But look what they led to. Life today. Certainly we’re not living in Heaven, but we’re also not living in Hell.

Or are we?

 

 


(1) “Jerusalem,” based on the poem “And did those feet in ancient time” by William Blake (c. 1804), with music written by Sir Hubert Parry in 1916.

Freedom from Bondage

What’s all this spring cleaning about?

Passover starts this evening at sundown. Jewish families have been preparing for this holiday for weeks, if not months. In commemoration of the unleavened dough the Israelites took out of Egypt when fleeing on a moment’s notice, we have an obligation to rid our homes of “chametz,” i.e., leavened or fermented foods that primarily derive from five species of grain. So, not only do we remove all of the bread, crackers, pasta, and dough from our homes, we clean rigorously to eliminate any lurking crumb of chametz, that is ready to pounce into our mouths. So we wipe, vacuum, wash, dust, and generally go mad, rousting chametz from our homes. I can’t prove it, but I think searching for chametz established the basis for spring cleaning.

Chametz symbolizes the opposite of humility. A person puffed up from his own grandeur cannot connect spiritually to others or his Creator. The Passover seder uses many symbols to prod us to think deeply. The ceremonial meal is built around a seder plate. Questions are encouraged, and no question is too stupid. We use symbols and explanations to craft a memorable description of what happened to our ancestors. But why all the fuss about chametz?

When the Jews left Egypt, they were just beginning their journey to worship G-d. They needed to focus solely on their objective, which was to reach Mount Sinai and accept the Torah. Any thought of themselves, any self-consciousness or self-regard, would have hampered them in their ability to achieve their goal. To receive the Torah, they needed to let go of their own egos entirely, to give themselves over completely to G-d.(1)

Matzah is flat, poor bread, consisting of nothing but flour and water. It is humble. The dough didn’t have time to rise as the Israelites fled their homes in Egypt, their houses of bondage.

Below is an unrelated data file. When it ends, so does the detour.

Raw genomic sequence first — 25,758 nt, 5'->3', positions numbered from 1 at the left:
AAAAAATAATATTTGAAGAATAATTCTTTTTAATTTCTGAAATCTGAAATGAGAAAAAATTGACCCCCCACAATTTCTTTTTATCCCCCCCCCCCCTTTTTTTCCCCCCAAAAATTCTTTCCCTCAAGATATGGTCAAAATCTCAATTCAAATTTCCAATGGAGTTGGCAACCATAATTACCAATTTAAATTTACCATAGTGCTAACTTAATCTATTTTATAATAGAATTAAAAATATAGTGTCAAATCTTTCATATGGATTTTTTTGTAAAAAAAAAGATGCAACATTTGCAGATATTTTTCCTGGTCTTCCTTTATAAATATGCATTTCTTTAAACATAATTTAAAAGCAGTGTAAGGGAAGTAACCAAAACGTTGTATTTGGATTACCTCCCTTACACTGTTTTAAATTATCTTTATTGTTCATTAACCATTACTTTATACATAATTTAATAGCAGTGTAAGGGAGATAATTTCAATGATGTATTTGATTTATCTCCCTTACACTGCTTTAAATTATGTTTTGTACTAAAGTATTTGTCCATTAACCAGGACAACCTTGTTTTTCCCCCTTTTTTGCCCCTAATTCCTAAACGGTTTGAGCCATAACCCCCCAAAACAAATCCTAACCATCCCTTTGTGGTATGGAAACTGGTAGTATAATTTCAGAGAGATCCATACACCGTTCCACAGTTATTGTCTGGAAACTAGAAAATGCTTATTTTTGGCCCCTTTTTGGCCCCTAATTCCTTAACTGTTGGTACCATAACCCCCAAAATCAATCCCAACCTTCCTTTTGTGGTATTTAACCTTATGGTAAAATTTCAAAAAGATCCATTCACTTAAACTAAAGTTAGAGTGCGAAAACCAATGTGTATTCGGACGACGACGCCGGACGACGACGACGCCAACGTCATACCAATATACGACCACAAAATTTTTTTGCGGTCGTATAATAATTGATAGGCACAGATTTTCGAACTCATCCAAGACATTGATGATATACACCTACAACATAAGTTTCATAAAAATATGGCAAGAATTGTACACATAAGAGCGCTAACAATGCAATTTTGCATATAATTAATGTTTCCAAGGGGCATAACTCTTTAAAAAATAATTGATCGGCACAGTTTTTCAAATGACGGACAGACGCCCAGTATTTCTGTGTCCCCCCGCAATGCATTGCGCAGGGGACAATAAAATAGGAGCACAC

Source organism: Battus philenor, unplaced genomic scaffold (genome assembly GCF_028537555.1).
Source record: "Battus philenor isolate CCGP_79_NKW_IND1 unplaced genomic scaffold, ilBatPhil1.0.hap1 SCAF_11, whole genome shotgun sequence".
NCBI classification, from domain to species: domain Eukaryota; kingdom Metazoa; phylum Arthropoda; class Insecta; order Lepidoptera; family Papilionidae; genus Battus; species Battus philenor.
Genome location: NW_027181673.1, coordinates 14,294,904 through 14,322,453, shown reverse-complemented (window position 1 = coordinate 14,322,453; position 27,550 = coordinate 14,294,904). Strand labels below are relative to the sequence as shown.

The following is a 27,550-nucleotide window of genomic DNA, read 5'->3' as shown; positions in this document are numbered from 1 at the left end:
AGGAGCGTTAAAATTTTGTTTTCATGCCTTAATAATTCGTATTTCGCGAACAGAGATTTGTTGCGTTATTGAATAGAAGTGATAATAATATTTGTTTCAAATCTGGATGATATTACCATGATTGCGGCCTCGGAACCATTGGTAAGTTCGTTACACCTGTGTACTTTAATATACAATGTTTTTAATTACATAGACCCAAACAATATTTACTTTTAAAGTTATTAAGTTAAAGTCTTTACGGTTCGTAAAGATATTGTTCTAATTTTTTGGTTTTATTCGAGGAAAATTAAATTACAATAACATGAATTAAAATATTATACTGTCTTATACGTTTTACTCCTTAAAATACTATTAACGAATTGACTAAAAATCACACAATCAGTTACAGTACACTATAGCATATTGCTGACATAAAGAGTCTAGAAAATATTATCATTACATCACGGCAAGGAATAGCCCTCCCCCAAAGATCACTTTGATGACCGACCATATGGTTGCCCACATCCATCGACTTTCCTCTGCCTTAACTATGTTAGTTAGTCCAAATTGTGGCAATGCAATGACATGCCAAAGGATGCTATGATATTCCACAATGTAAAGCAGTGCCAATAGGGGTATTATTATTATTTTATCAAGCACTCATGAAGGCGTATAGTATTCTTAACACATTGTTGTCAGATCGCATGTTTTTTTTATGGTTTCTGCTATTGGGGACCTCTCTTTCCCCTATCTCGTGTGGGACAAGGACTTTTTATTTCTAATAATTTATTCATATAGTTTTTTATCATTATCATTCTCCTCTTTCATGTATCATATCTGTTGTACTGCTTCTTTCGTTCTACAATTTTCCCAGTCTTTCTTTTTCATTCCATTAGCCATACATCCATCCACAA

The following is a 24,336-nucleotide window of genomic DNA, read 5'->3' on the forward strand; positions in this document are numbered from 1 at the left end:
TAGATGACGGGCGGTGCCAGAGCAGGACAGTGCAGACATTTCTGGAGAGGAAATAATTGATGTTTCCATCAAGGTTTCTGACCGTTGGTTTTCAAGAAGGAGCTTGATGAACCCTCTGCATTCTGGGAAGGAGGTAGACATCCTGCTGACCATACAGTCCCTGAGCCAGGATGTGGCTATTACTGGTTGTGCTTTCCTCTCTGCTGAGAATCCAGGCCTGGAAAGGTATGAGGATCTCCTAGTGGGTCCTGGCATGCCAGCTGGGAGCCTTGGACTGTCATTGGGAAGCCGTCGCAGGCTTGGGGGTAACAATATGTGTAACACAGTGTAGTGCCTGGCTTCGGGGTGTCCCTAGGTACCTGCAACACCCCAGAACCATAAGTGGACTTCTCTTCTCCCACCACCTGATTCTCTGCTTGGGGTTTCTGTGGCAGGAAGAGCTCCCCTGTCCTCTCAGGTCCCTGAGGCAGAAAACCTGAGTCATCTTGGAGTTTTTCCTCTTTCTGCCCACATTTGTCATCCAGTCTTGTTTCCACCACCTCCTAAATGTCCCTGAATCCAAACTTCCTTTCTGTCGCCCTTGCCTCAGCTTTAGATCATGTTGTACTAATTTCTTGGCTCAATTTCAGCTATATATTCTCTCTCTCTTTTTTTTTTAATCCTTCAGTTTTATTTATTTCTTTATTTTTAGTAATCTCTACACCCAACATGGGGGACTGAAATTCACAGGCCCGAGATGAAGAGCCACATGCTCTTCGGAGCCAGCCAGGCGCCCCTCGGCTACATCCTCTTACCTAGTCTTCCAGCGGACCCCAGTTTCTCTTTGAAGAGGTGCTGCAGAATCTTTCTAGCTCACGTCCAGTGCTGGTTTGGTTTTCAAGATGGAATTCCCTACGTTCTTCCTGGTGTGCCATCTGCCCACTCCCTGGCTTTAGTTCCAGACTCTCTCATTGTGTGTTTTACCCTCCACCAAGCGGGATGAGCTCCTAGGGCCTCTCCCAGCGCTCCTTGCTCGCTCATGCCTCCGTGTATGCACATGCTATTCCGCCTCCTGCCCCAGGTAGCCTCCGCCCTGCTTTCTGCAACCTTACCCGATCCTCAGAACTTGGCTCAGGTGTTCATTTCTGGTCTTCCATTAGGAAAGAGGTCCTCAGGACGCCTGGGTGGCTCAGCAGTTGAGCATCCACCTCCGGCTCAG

Today we task ourselves with very stringent requirements to prepare ourselves spiritually for the holiday and celebrate with the seder meal. Because we are human, we tend to focus on the preparations and not on what we’re preparing for. We’re getting ready to relive the Exodus: our freedom from bondage in Egypt leading to the giving of the Torah.

It is incumbent upon us to remember that we were delivered from slavery. It is vital to recognize and praise the One Who freed us. Two books of the Bible, Exodus (Shemos) and Deuteronomy (D’varim), detail the deliverance of the Israelites. Though this historical event happened to our forefathers, we still recount the story and teach it to our children year by year at the seder. How do I know it’s true? I heard it from my grandfather who heard it from his grandfather, and so on, and so on.

I could make myself crazy with cleaning. The drapes–no chametz there–the window screens, the bathtub. I could run around like a nut, Formula 409™ spray bottle in one hand and feather duster in the other, to clean the house. Or, I can rid my home of chametz from the usual places where we eat or trail crumbs. Since I don’t have small children broadcasting Cheerios all around, I can forget about the area under the radiator. I don’t have to dust the tops of the 6-foot tall bookcases. It’s all a matter of perspective. Spring cleaning or Passover preparation?

The cleaning can be a type of bondage in itself if we don’t see the connection to our freedom. For it is not spring cleaning that we should be doing. Certainly, we should be searching for the chametz in our homes, but it is equally important to rid ourselves of the “chametz” in our hearts and deflate our egos so that we can truly feel as though each of us, individually, had been taken out of Egypt him- or herself.

Tonight I shall raise my four cups of wine in praise, reliving how we fled from Egypt and were saved by the Almighty. I am free from slavery… and free from the bondage of spring cleaning!

Have a happy, kosher Passover!

 

 

 

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(1.) “Puffed Up.” Chabad of Central NJ, Accessed April 3, 2015.